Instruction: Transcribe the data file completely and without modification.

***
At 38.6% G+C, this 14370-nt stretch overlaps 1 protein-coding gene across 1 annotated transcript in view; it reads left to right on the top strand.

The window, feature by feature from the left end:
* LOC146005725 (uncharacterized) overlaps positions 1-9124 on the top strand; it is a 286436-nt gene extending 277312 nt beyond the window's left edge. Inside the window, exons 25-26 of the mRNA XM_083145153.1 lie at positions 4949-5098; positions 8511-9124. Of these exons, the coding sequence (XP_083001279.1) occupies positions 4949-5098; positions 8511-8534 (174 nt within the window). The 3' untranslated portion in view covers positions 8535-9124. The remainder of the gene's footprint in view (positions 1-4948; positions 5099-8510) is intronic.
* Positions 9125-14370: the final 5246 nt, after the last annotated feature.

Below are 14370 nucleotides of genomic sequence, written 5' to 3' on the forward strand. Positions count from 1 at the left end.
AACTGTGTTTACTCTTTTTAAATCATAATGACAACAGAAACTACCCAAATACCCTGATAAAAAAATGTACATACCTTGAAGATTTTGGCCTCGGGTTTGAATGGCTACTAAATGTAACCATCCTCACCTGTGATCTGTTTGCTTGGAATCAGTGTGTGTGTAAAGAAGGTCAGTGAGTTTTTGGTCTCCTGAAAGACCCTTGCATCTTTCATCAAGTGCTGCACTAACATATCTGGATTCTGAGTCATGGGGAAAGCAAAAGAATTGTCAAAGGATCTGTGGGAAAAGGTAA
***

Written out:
At 38.6% G+C, this 14370-nt stretch overlaps 1 protein-coding gene across 1 annotated transcript in view; it reads left to right on the top strand.

The window, feature by feature from the left end:
* LOC146005725 (uncharacterized) overlaps positions 1-9124 on the top strand; it is a 286436-nt gene extending 277312 nt beyond the window's left edge. Inside the window, exons 25-26 of the mRNA XM_083145153.1 lie at positions 4949-5098; positions 8511-9124. Of these exons, the coding sequence (XP_083001279.1) occupies positions 4949-5098; positions 8511-8534 (174 nt within the window). The 3' untranslated portion in view covers positions 8535-9124. The remainder of the gene's footprint in view (positions 1-4948; positions 5099-8510) is intronic.
* Positions 9125-14370: the final 5246 nt, after the last annotated feature.

Below are 14370 nucleotides of genomic sequence, written 5' to 3' on the forward strand. Positions count from 1 at the left end.
AACTGTGTTTACTCTTTTTAAATCATAATGACAACAGAAACTACCCAAATACCCTGATAAAAAAATGTACATACCTTGAAGATTTTGGCCTCGGGTTTGAATGGCTACTAAATGTAACCATCCTCACCTGTGATCTGTTTGCTTGGAATCAGTGTGTGTGTAAAGAAGGTCAGTGAGTTTTTGGTCTCCTGAAAGACCCTTGCATCTTTCATCAAGTGCTGCACTAACATATCTGGATTCTGAGTCATGGGGAAAGCAAAAGAATTGTCAAAGGATCTGTGGGAAAAGGTAA